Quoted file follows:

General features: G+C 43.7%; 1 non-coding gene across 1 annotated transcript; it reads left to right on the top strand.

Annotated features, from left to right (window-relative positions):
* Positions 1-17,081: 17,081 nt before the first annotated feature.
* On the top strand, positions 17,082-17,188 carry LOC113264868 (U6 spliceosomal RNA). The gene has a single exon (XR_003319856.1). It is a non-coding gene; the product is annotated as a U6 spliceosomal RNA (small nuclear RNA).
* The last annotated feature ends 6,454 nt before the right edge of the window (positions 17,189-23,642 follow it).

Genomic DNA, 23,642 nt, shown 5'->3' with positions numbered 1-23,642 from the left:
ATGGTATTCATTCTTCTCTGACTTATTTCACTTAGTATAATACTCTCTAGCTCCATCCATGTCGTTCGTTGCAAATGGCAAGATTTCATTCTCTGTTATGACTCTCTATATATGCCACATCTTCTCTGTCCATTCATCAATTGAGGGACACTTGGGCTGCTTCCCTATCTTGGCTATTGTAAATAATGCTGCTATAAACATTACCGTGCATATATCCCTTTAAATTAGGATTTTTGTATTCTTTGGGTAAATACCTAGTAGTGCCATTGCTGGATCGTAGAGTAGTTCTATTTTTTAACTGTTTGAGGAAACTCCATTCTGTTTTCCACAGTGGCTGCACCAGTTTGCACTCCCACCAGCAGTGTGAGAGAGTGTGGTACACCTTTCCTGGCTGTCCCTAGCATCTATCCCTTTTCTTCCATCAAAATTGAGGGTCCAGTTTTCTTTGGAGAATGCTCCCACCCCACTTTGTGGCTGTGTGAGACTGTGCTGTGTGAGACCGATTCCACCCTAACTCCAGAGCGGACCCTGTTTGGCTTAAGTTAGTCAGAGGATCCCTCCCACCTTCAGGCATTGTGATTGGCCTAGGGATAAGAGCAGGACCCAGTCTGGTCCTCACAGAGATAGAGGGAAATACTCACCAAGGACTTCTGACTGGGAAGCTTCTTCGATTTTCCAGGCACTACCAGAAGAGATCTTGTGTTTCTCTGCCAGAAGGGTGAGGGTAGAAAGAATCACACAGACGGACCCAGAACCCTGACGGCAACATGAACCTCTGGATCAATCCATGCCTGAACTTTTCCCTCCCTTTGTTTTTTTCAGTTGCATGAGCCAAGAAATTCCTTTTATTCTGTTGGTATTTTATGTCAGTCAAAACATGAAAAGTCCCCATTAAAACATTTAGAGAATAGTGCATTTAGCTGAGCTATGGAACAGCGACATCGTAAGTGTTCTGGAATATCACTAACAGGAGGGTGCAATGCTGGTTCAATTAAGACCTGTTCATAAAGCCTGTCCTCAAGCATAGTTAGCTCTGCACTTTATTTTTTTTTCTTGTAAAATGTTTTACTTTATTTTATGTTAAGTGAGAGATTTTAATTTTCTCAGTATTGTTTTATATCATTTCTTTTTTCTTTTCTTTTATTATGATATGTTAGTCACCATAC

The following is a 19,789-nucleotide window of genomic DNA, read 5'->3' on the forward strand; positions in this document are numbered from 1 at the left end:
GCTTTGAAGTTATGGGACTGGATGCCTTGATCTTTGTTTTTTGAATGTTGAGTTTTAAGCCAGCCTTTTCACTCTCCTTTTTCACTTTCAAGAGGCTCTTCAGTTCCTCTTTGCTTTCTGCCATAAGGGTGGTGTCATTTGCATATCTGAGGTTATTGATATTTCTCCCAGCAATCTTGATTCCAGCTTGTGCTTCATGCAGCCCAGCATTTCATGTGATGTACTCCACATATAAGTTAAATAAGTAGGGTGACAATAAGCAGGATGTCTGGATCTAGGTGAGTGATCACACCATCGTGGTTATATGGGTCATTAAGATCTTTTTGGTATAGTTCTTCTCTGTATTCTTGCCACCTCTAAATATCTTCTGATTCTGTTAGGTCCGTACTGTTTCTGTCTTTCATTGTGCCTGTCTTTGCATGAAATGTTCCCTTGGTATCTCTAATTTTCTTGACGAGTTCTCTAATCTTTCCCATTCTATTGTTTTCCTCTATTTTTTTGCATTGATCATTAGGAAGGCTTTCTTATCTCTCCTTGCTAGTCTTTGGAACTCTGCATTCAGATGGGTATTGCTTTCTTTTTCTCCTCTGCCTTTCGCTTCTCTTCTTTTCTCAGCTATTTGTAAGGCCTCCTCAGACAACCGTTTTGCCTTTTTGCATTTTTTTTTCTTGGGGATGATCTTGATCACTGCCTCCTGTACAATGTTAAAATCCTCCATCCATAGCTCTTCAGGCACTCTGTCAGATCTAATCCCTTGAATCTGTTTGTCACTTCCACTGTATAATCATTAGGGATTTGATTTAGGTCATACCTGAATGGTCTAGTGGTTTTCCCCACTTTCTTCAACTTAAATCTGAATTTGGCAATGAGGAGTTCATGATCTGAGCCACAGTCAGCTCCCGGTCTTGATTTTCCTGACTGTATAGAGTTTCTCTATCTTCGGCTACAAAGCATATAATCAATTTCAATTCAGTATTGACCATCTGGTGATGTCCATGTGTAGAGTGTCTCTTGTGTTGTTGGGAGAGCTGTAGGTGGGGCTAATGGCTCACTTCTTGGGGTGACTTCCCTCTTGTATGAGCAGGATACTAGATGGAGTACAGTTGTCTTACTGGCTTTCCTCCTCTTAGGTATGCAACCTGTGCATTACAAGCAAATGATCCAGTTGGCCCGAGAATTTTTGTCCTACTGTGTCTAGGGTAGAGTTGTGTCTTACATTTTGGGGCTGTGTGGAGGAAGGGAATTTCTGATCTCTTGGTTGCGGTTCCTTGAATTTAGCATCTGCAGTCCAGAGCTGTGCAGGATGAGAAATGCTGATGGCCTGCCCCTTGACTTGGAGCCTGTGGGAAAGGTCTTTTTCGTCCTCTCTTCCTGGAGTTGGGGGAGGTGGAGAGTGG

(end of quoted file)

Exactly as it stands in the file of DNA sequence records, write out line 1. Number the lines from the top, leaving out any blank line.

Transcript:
General features: G+C 43.7%; 1 non-coding gene across 1 annotated transcript; it reads left to right on the top strand.